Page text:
Detroit EMS report blasts fire battalion chief, accusing him of mishandling large amount of fentanyl
Shawn Ley, Reporter
Brandon Carr, Digital Content Producer
DETROIT – A Detroit EMS report has blasted a fire battalion chief by accusing him of mishandling a high-risk situation.
Local 4 repeatedly heard how coming in contact with even a small amount of fentanyl can be deadly.
First responders were taught to take the strictest precautions around it. But some don't feel those rules were followed earlier this week when a large amount of fentanyl was recovered in a home on Kentucky and Eaton streets on the city's west side.
On Wednesday (June 7), the chief in charge of that scene was accused of putting first responders in danger.
The issue was that the chief told medics and experts in emergency management with Narcan to wait down the street from the home, where they watched first responders gear up and go in.
In an internal report, one medic said a mistake put those going after that fentanyl in danger.
Local 4 was told that the home had so much deadly fentanyl found that the city had to shut the house down, slapping a sign that reads toxic right on it.
Radio dispatch revealed the deadly danger was so great that the battalion chief at the scene had fire crews park down the block for their safety.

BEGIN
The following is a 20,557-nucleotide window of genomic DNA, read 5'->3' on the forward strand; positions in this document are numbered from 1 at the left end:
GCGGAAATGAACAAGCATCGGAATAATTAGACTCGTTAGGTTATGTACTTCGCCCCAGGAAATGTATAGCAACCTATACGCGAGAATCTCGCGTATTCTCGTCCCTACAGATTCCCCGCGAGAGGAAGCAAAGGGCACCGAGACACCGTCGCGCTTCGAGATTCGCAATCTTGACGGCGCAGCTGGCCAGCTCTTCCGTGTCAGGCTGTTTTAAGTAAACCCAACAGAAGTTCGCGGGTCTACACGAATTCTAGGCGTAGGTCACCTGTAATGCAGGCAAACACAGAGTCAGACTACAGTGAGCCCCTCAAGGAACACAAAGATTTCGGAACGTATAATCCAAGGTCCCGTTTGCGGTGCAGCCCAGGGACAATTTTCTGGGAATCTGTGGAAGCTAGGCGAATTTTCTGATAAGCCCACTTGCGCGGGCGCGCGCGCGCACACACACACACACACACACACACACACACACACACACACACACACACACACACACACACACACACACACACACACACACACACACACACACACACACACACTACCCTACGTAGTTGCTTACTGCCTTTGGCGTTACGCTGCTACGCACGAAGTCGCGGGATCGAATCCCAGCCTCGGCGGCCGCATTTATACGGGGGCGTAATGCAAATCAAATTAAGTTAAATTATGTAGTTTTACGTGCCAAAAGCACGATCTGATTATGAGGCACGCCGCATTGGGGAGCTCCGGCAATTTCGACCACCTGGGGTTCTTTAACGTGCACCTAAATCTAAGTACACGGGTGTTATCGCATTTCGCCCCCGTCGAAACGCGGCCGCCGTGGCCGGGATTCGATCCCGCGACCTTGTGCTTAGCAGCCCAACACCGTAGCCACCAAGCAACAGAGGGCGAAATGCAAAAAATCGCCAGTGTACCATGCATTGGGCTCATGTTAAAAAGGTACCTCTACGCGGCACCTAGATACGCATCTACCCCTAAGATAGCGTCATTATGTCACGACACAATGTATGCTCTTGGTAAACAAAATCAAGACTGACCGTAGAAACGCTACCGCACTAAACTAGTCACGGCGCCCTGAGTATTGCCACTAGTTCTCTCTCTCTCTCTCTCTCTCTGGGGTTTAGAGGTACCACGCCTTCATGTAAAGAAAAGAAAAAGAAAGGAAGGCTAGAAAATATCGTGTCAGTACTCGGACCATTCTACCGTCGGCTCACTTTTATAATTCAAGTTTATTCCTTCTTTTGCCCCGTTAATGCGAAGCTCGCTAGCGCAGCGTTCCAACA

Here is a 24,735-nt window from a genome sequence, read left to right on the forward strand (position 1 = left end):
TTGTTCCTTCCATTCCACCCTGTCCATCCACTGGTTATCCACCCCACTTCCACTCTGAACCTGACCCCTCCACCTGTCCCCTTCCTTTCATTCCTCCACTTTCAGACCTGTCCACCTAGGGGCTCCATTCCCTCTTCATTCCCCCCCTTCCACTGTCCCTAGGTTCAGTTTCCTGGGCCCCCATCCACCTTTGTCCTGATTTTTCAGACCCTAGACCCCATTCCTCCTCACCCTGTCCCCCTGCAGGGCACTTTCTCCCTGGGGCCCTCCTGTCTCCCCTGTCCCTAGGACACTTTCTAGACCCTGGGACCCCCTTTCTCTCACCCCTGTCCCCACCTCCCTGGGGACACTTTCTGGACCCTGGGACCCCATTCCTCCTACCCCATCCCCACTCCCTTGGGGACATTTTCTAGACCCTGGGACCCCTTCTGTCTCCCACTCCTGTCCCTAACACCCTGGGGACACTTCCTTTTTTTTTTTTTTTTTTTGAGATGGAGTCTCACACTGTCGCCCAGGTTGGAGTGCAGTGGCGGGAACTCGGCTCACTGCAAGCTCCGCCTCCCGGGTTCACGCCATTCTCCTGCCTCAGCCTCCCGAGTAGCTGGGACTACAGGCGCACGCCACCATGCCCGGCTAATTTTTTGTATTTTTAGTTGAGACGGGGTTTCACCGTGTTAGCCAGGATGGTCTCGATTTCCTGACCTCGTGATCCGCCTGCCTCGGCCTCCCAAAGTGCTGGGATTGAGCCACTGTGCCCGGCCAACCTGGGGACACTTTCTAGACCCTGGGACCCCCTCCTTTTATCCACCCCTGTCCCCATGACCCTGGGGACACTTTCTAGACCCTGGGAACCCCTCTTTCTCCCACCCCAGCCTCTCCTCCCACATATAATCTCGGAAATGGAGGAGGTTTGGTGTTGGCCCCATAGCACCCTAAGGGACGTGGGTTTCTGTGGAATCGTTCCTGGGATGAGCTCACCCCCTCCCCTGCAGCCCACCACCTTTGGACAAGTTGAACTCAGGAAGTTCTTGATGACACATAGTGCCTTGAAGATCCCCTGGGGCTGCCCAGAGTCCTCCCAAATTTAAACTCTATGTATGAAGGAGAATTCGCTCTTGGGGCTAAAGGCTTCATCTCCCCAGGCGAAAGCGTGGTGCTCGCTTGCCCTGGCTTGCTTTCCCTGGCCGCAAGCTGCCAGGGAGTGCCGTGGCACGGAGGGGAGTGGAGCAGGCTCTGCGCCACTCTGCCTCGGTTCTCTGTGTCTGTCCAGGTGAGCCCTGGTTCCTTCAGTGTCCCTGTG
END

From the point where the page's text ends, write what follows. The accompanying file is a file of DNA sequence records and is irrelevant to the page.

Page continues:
"Have engine 40 stage a block away and wait for hazmat," said radio dispatch.
Hazardous materials crews from Michigan State Police and the Detroit Fire Department put on personal protective gear.
The DEA warned first responders that by touching just a few grains of fentanyl could threaten the life of the person coming in contact with it.
A neighbor knew how dangerous of a situation this was.
"It was a pretty scary situation at the time," said the neighbor. "
But Detroit EMS with Narcan was ordered by that battalion chief to wait on the corner instead of being by the house.
An EMS captain spoke up, saying the chief disrespected him. He said in the report:
"There should have been no entry without a rescue plan in place."
The EMS captain says medics should have been close with Narcan and other life-saving gear, but "None of this occurred on this scene, and chief one dismissed me."
"We’re going to have to have training on this," said Detroit Fire Commissioner Chuck Simms. "I believe that could have been closer it could have been closer to the house in case of a rescue."
The report goes on to state the battalion chief's actions were unbecoming of an officer and dangerous.
"I wouldn't say dangerous," Simms said. "The men and women on the Detroit Fire Department will not put members or coworkers in danger. We would need an investigation if there was disrespect. We need to act accordingly."
Simms told Local 4 that the fentanyl incident was handled with no one getting hurt.
He said that Narcan should have been closer And more training for that battalion chief should take place.
Copyright 2023 by WDIV ClickOnDetroit - All rights reserved.DETROIT